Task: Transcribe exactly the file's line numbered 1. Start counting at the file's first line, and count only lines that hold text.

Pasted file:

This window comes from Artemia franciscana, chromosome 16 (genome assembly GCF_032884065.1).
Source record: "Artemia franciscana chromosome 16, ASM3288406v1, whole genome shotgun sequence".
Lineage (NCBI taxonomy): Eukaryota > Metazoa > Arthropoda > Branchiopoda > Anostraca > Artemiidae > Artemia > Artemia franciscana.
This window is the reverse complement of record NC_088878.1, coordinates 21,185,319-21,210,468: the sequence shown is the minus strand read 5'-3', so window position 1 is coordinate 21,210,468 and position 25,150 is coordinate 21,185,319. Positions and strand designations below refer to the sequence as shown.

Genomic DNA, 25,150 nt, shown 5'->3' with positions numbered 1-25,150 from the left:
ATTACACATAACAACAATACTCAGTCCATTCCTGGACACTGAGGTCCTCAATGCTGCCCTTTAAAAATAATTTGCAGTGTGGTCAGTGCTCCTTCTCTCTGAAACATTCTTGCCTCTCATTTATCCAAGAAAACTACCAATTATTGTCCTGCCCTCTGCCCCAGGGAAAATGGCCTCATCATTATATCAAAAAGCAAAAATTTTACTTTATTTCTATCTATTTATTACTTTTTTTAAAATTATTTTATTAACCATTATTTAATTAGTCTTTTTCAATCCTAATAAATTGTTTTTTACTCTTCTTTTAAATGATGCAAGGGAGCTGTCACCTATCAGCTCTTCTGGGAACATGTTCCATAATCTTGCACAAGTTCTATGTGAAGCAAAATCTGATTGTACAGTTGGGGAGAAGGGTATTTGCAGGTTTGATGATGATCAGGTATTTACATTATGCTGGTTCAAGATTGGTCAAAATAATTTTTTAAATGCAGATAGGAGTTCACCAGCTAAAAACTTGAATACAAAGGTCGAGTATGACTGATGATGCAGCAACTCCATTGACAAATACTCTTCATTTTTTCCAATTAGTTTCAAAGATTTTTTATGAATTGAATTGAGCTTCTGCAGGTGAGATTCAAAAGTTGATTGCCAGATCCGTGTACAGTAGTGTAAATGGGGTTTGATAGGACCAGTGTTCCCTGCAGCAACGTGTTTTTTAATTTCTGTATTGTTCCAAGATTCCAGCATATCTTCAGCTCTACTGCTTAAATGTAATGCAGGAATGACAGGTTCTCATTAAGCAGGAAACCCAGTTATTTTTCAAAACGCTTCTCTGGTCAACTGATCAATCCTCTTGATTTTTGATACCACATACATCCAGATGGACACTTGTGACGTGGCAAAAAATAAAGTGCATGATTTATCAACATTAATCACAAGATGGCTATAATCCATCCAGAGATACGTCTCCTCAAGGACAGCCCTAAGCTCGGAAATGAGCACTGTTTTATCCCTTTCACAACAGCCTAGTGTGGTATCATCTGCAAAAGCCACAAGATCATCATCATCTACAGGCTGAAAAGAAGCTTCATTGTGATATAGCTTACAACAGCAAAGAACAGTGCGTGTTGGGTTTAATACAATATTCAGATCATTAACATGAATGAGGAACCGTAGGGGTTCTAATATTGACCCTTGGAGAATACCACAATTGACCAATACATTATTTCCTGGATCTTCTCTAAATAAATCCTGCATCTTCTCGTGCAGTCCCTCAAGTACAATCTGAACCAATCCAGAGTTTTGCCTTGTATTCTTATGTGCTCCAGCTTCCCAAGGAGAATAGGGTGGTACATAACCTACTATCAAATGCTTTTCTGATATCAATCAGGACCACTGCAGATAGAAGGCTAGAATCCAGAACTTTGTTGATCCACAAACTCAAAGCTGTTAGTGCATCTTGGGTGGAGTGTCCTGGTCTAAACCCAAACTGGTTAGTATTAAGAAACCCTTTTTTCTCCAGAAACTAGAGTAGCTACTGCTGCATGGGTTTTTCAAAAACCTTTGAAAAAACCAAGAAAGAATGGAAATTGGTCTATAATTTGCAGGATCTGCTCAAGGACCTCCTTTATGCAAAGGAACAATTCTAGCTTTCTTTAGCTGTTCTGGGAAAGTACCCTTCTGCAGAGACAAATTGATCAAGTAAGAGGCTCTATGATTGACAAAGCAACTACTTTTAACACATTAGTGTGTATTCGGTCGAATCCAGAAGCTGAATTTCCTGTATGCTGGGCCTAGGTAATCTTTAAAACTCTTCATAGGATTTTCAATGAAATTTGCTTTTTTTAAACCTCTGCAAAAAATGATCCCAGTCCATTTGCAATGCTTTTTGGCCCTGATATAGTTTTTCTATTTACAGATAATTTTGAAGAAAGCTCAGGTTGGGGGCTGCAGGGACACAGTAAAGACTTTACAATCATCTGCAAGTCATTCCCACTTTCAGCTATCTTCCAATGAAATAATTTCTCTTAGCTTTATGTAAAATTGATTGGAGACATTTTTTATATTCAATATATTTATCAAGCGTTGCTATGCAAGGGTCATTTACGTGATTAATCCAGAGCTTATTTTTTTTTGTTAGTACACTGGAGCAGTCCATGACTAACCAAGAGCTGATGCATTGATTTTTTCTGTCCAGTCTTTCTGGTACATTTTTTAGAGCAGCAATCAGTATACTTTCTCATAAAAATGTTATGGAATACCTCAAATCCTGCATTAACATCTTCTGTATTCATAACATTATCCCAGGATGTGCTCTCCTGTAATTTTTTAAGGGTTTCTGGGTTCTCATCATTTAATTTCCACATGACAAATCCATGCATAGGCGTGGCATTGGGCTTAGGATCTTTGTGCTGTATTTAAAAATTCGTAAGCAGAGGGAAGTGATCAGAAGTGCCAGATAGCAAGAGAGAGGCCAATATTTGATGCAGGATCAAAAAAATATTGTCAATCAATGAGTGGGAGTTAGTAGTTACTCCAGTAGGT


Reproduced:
This window comes from Artemia franciscana, chromosome 16 (genome assembly GCF_032884065.1).